Witnesses back off testimony against Troy Davis

Savannah -- One witness after another raised their right hands Wednesday and swore to tell the truth, just like they did 19 years ago when their testimony helped put Troy Anthony Davis on death row.

This time, however, four key prosecution witnesses gave markedly different statements, either saying they never saw Davis kill a Savannah policeman or never heard him confess to the crime.

Also Wednesday, a 36-year-old prison inmate offered surprise testimony, saying in court for the first time that he witnessed another man shooting and killing Officer Mark Allen MacPhail as he rushed to help a homeless man being pistol-whipped in a Burger King parking lot late one summer night in 1989.

The extraordinary hearing, ordered by the U.S. Supreme Court last August, continues Thursday as lawyers for the state Attorney General's Office wrap up their side of the case.

Davis, 41, wearing a white prison uniform with a blue collar, was transferred from death row in Jackson to attend the hearing. He often sat back in his chair at the defense table, listening intently to testimony. Behind him in the packed federal courtroom sat members of his family and supporters. Across the aisle sat members of the MacPhail family.

Davis, whose execution has been halted three times, has long tried to present recantation testimony by key prosecution witnesses. U.S. District Judge William T. Moore Jr. is following orders from the high court to hear the new evidence and decide whether the new claims "clearly establish" Davis' innocence, a high legal threshold Davis must clear to be spared from lethal injection.

Jeffrey Sapp acknowledged Wednesday that he testified at the 1991 trial that Davis told him he killed MacPhail. But Sapp said he only said what police told him what to say. At that time, he said, he was a "hustler" dealing drugs and feared he would be charged if he did not go along.

Sapp said police awakened him late one night and took him in for questioning. He said one officer was yelling at him in one ear, another officer was yelling in his other ear and another was yelling at him from behind.

"I was so scared I told them anything they wanted to hear," he testified. "They kept saying, ‘Just say Troy told you. Just say Troy told you.'"

Another witness, Kevin McQueen, also testified at trial that Davis told him he shot and killed MacPhail. On Wednesday, he said that never happened.

"There's no truth to it," McQueen said, adding he was trying to get back at Davis for a dispute the two men had while awaiting trial at the county jail.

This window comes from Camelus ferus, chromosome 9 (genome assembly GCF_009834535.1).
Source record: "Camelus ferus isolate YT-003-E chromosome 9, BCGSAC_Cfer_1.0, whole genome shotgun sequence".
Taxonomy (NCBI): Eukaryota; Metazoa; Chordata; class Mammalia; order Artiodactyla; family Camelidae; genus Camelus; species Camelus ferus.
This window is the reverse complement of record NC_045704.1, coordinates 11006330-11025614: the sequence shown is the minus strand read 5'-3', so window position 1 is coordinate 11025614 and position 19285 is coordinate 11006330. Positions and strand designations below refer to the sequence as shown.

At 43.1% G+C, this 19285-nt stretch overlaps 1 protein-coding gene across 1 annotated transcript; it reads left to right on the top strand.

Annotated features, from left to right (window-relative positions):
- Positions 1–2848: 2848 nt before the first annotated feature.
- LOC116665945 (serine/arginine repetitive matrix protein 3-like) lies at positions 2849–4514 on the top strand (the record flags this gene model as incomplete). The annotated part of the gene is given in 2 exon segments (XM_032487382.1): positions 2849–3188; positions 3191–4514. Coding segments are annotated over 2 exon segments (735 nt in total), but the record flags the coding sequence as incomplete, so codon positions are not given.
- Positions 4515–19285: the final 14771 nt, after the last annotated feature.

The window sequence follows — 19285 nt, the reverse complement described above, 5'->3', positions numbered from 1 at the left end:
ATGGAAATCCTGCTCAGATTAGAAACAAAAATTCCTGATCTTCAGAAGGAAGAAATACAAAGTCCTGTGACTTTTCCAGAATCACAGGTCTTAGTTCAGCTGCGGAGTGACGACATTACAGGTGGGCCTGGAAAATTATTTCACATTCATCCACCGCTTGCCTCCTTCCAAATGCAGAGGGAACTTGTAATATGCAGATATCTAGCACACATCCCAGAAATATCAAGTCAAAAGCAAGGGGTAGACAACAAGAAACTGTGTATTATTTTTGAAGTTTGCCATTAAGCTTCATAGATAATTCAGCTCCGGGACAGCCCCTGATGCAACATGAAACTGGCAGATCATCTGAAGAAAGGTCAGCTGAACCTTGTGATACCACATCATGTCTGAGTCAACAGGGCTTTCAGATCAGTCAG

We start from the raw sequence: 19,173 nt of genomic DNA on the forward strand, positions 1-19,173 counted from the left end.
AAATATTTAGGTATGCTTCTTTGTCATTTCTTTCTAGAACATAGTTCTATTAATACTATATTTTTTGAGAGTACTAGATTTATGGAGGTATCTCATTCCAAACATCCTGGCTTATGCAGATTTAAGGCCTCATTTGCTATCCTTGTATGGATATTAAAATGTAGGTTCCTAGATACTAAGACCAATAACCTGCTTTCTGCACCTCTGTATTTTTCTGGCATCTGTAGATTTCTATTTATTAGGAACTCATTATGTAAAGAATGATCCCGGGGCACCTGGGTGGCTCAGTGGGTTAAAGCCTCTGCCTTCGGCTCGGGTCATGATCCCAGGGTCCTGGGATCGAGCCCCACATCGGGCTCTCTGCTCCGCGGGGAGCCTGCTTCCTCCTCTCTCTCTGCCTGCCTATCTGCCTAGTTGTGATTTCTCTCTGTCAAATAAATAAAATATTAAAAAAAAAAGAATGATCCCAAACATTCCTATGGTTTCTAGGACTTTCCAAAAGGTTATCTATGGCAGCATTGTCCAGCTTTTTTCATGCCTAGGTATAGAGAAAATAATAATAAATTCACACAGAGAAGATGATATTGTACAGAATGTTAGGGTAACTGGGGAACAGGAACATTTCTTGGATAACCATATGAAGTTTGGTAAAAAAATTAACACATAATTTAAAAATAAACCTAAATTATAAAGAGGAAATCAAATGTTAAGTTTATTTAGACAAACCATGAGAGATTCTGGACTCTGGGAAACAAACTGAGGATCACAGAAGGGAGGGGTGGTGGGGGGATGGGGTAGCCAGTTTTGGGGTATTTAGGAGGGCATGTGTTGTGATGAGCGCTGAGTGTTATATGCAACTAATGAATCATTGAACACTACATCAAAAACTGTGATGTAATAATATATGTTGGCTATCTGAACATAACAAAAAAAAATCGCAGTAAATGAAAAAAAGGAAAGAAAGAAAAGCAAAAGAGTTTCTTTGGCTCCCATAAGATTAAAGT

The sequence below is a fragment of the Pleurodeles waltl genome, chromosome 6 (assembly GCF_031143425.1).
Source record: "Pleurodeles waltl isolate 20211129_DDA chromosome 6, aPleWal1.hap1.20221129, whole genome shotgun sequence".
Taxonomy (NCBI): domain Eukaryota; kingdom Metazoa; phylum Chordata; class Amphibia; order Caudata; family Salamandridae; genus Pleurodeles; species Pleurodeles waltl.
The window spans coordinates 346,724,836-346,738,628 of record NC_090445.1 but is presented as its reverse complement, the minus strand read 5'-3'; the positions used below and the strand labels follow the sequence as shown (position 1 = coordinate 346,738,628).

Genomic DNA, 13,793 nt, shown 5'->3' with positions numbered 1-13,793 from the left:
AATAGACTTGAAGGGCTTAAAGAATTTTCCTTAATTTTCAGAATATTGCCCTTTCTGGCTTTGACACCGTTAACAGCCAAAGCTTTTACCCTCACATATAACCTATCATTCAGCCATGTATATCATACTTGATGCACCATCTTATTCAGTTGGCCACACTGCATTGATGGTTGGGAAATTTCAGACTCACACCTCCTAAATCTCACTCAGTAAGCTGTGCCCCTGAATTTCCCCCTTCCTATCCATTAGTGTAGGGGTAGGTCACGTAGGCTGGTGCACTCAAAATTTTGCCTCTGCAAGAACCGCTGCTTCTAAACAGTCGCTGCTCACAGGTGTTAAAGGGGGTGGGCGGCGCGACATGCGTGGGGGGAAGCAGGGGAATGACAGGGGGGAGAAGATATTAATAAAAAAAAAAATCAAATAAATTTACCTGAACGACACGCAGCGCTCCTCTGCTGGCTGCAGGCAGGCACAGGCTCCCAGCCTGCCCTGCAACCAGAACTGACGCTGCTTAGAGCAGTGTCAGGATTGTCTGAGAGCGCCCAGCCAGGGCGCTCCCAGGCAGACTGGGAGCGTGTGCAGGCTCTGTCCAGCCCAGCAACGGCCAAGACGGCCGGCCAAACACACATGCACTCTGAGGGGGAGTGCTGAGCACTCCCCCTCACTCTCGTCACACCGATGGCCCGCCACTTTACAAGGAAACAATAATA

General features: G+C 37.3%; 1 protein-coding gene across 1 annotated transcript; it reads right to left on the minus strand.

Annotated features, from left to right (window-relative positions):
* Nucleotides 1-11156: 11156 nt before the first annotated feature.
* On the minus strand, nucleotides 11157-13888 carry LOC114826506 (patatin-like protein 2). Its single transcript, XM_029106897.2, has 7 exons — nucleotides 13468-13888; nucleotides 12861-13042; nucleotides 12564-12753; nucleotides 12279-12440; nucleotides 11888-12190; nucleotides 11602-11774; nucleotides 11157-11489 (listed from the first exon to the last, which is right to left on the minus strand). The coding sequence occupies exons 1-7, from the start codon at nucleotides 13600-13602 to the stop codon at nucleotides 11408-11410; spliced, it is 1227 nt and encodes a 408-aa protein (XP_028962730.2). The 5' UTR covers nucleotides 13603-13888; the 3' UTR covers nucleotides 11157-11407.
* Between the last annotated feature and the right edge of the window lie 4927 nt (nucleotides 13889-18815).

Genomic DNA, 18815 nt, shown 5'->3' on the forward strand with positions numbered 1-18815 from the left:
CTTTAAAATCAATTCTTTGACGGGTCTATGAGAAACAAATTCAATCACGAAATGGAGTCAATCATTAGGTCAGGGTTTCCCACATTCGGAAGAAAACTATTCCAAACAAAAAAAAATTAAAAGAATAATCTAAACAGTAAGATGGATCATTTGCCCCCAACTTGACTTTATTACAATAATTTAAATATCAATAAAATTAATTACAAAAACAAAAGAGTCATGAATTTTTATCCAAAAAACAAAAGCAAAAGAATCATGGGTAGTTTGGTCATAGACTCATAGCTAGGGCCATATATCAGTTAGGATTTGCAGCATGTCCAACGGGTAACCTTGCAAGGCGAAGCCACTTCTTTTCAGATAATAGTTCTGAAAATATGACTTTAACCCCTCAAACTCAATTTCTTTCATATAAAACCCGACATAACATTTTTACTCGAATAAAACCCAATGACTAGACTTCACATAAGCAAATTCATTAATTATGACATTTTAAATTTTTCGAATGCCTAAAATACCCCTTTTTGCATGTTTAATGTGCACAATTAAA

When asked by one of Davis' lawyers, Philip Horton, if he had anything to gain by testifying now, McQueen replied, "Peace of mind."

Davis' legal team also summoned Benjamin Gordon, who testified that he saw Sylvester "Redd" Coles shoot and kill the officer.

Gordon, who is incarcerated and has at least six prior felony convictions, said he never came forward because he did not trust the police and feared what Coles might do to him or his family in retaliation.

"Is there any doubt in your mind that Redd Coles fired that shot?" Horton asked. "No, sir," Gordon replied.

Davis' legal team has long maintained that Coles, who was at the scene and came forward after MacPhail's slaying and implicated Davis to police, was the actual triggerman. Coles has denied shooting MacPhail.

Beth Attaway Burton, the state's lead attorney, got Gordon to acknowledge he never said he saw Coles shoot MacPhail in interviews with police or in sworn statements he gave Davis' legal team in 2003 and 2008.

"What made you change your story today?" Burton asked.

"It's the truth," Gordon said.

Another witness, Anthony Hargrove, who is now in jail on an escape charge, testified Wednesday that Coles told him he shot and killed MacPhail and that Davis was taking the fall for it.

Burton objected, saying Hargrove's statements as to what Coles allegedly told him were hearsay. Moore, appointed to the bench by President Bill Clinton, agreed.

After hearing arguments from Davis' lawyers, Moore agreed to allow Hargrove to testify. But he said that unless Coles is called to the stand, he might give such hearsay testimony "no weight whatsoever."

Hargrove then testified that while he and Coles were sharing a marijuana joint years ago Coles told him he killed MacPhail.

When asked by Burton why he didn't tell police at the time, Hargrove said there were a number of warrants out for his arrest and he did not want to cause trouble for himself. "It's called self preservation," he said. "It's the gospel of me first."

State attorneys called three Savannah-Chatham County police officers to the stand at the close of Wednesday's testimony. The officers insisted they did not threaten or coerce any witness into giving false testimony. Lt. Carl Ramey testified that Sapp flagged down police to tell them Davis had told him he killed MacPhail.

"I know why you're here," Sapp told officers patrolling the neighborhood, Ramey testified. "You're here for Troy."

Burton noted the officers conducted interviews just a few hours after the killing, suggesting there was not enough information available at the time to tell a witness what to say, even if the officers were inclined to do such a thing.

According to recent court motions, state lawyers on Thursday will introduce GBI reports on a pair of bloodied shorts that police seized from the home of Davis' mother after the slaying. The reports were not allowed to be introduced at trial, but Moore has agreed to admit them into evidence.